The jamming of individual sans serif letters is even more capricious and often leads to virtually illegible composition. Typesetters who are expected to follow this trend with metal pipes types find themselves shaving letters for almost every job. Again, it is the indiscriminate use of such design trends which leads to excess. The one advantage of “letter-jamming,” however, has been the calling of attention to narrow spacing of straight-matter composition.

Optical Considerations

The justification of lines of type calls for either spacing-in or spacing-out as a decision to be made by the operator or compositor at the end of every line of type he sets. Since the comp must replace the spaces one at a time, he is very conscious indeed of the optical considerations of the task.

The slug-machine operator tends to “count bands,” thinking only of getting a line cast. Obviously spacing-in is always the most desirable decision to make.

The compositor has the advantage of seeing the line in his hand, which allows him to vary spaces considerably, depending upon the letters which begin or end a word. The space following a comma, for example, might readily be reduced while that between words in which two ascending letters are juxtaposed might be left alone. The range of spacing material at the disposal of the compositor is sufficiently varied to give him a great deal of latitude in his optical spacing.

At the keyboard, the narrowest space normally available is the thin space, a four of the em. Hair spaces, which do not have combination teeth, are manufactured in for widths, ¼-point, ½-point, 1-point and 1½-points. However, most operators are reluctant to use them as they must insert them by hand, and at the transfer position the spaces have an annoying tendency to drop into the mold disc.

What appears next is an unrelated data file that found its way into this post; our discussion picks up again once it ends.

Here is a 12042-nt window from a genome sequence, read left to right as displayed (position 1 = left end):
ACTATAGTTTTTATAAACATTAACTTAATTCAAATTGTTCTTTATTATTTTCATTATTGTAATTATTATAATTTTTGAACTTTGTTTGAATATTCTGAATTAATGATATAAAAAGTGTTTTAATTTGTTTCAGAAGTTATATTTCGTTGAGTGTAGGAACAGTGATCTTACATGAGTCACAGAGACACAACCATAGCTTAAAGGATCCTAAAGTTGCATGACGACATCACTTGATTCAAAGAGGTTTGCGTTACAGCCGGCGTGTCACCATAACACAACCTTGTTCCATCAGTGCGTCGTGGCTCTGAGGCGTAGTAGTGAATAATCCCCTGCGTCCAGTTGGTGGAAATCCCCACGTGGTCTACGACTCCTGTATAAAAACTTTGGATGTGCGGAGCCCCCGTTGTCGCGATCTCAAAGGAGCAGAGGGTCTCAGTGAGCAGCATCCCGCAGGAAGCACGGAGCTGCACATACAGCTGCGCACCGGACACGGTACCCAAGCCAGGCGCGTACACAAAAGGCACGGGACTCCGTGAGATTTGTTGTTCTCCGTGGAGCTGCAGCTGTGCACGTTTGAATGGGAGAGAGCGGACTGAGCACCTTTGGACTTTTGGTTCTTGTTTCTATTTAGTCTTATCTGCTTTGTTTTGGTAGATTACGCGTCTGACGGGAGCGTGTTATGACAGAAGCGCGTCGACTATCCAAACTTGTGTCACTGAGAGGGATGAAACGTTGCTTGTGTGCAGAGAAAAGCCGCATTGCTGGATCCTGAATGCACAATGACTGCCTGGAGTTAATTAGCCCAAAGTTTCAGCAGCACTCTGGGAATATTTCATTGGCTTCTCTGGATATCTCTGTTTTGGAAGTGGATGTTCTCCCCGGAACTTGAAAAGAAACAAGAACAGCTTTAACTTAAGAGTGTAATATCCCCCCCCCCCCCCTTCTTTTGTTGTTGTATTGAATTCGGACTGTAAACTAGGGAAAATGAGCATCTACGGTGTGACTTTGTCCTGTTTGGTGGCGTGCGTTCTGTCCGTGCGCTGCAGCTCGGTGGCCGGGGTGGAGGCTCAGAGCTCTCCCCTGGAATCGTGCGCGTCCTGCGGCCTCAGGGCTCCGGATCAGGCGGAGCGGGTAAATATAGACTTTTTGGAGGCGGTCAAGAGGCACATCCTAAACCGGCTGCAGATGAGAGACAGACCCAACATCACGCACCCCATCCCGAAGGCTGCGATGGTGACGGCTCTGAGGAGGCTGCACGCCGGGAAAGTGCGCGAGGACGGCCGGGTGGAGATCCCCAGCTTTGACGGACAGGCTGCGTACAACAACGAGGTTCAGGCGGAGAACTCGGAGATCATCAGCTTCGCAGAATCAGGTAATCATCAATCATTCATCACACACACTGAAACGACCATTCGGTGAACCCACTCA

Equipment Trends

The mechanics of typesetting have therefore interfered with good spacing. The composing machine manufacturers have endeavored to assist printers by providing space bands in a range of widths and by supplying a number of logotypes (Te, Wo, etc.) which reduce the space within the line. The Monotype machine, with its unit system, simplifies the problem of spacing, but it is still a step removed from the compositor exercising esthetic judgment in the composing stick.

Phototypesetting seems to offer the greatest variety of choices to the operator of the keyboard, at least in the more sophisticated machines. It is to be hoped that printers will take advantage of such equipment by providing skilled operators who know how to obtain the best typography from even the most complicated machines.

The fad of jamming display letters will pass on, as have all the other stunts to attract attention, but printers can at least be thankful that the redeeming feature of the present mode has promoted interest in a most necessary factor of legible typography—close word spacing.

This article first appeared in the “Typographically Speaking” column of the October 1968 issue of Printing Impressions.


One Comment

  1. […] the discussion of spacing begun last month, I offer a quotation from a paragraph written just 50 years ago. Ben Sherbow, an advertising man […]